Air Force International Affairs — known as SAF/IA, the acronym for secretary of the Air Force, international affairs — is a unique organization, essential to building relationships between the U.S. Air Force and partner air forces and the interoperability that enables them to fly and fight together to achieve victory. While SAF/IA oversees and coordinates foreign military sales — as well as direct commercial sales, by the way — of relevant aerospace platforms and systems, the organization also has important responsibilities in orchestrating cooperative armaments development programs with our partners. (Does anyone think that we, the U.S., have a lock on all good ideas and beneficial technologies?)

SAF/IA is responsible for technology transfer and export control activities of the Air Force, for training of our international partners, for programs of professional development of our airmen — officer, enlisted and civilian — in political, military and foreign affairs, and, not to be overlooked, the management of the Air Force attache program, to ensure that our attaches — our full-time, on-the-ground airmen in capitals around the world — are qualified and ably carry out their mission. All of this is — and must be — guided by a sound understanding of strategy and policy, ultimately derived by the strategy and policy set by the administration, including the president and the secretaries of defense and state.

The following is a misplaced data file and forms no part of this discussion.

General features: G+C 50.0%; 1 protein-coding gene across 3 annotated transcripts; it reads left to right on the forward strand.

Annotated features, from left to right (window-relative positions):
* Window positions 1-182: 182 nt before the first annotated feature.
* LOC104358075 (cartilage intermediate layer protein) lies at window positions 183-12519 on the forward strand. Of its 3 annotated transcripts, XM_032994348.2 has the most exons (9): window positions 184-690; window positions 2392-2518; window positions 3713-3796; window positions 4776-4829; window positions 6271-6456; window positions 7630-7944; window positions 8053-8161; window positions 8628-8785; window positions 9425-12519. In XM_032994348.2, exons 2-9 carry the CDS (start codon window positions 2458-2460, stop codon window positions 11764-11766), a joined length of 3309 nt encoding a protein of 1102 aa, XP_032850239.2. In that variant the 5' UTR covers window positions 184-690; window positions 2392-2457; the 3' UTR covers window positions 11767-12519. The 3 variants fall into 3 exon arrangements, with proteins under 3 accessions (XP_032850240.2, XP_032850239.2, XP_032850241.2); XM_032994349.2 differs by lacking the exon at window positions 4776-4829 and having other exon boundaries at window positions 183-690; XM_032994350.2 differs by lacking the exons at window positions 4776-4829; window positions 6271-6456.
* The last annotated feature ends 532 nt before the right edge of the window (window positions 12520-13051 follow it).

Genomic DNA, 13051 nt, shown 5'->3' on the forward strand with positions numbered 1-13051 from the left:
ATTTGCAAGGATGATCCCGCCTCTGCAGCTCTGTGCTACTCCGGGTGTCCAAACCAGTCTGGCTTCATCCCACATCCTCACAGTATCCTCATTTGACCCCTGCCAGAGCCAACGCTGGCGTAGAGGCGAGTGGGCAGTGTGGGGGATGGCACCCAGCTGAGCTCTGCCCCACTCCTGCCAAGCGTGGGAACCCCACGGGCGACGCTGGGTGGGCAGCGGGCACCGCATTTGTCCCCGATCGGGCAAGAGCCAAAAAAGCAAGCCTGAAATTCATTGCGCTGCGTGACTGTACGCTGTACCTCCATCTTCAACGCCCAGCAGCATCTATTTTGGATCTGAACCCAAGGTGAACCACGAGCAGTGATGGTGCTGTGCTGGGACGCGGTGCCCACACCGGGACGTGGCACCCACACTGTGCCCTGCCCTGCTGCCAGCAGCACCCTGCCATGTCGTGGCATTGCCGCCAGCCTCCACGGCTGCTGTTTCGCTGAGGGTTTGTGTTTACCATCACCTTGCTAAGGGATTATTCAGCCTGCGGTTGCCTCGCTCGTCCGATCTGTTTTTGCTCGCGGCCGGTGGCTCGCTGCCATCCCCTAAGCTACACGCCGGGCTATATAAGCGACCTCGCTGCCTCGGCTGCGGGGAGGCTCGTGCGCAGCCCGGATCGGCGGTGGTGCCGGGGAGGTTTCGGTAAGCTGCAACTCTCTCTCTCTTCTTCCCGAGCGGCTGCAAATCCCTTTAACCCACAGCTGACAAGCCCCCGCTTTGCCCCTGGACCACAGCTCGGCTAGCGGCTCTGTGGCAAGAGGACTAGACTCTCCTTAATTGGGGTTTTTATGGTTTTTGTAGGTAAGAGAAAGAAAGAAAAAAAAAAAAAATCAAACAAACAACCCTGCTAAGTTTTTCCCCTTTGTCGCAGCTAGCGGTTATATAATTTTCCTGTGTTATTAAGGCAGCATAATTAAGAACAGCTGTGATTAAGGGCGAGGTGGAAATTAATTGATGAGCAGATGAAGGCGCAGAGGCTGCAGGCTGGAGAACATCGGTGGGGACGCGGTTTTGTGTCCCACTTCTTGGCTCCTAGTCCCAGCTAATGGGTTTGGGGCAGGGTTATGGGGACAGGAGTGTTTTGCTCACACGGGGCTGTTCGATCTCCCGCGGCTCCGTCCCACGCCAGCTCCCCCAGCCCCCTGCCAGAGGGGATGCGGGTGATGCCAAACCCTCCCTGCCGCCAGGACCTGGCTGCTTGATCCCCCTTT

As the deputy undersecretary of the Air Force (SAF/IA) from 2003-2010, I have some relevant perspective and knowledge of this. When I was selected to be the next leader of Air Force International Affairs, following careers as a naval officer and international negotiator, the secretary of the Air Force, Dr. James Roche, a very wise man, told me that he thought that SAF/IA had become too FMS-centric and had drifted away from its policy roots. The secretary gave me a charter to transform SAF/IA. And we did just that.

We undertook a sweeping, collaborative transformation, shifting the emphasis in the organization from “selling things” to “relationship building.” (My experience in the private sector had taught me that people will do business with you if they know you, like you and trust you.)

Flying the same airplane or operating the same system became recognized as the centerpiece of the relationship. We preached and we fervently believed that interoperability is about training together, flying together and operating together, such that, should it be appropriate, we can fly and fight together as one to achieve victory against common enemies.

To ensure that we were in sync with and guided by U.S. policy, we formed a Strategy and Policy Division, and I received authority from Air Force leadership to create a billet for a brigadier general and later a member of the Senior Executive Service to lead the division. (This position was eliminated, regrettably, after my retirement.)

Working with other organizations on the Air Staff, with representatives of the Office of the Secretary of Defense (OSD), the relevant regional combatant commanders and Air Force major commanders, as well as the other military departments, we developed the first U.S. Air Force Security Cooperation Strategy, that was approved and signed by the secretary and the chief of staff of the Air Force. This document was later replaced by a similar Air Force Global Partnership Strategy, so named in recognition of the tact taken by OSD. Both of these planning guides contained provisions for periodic updates to ensure they best reflected current policies and priorities.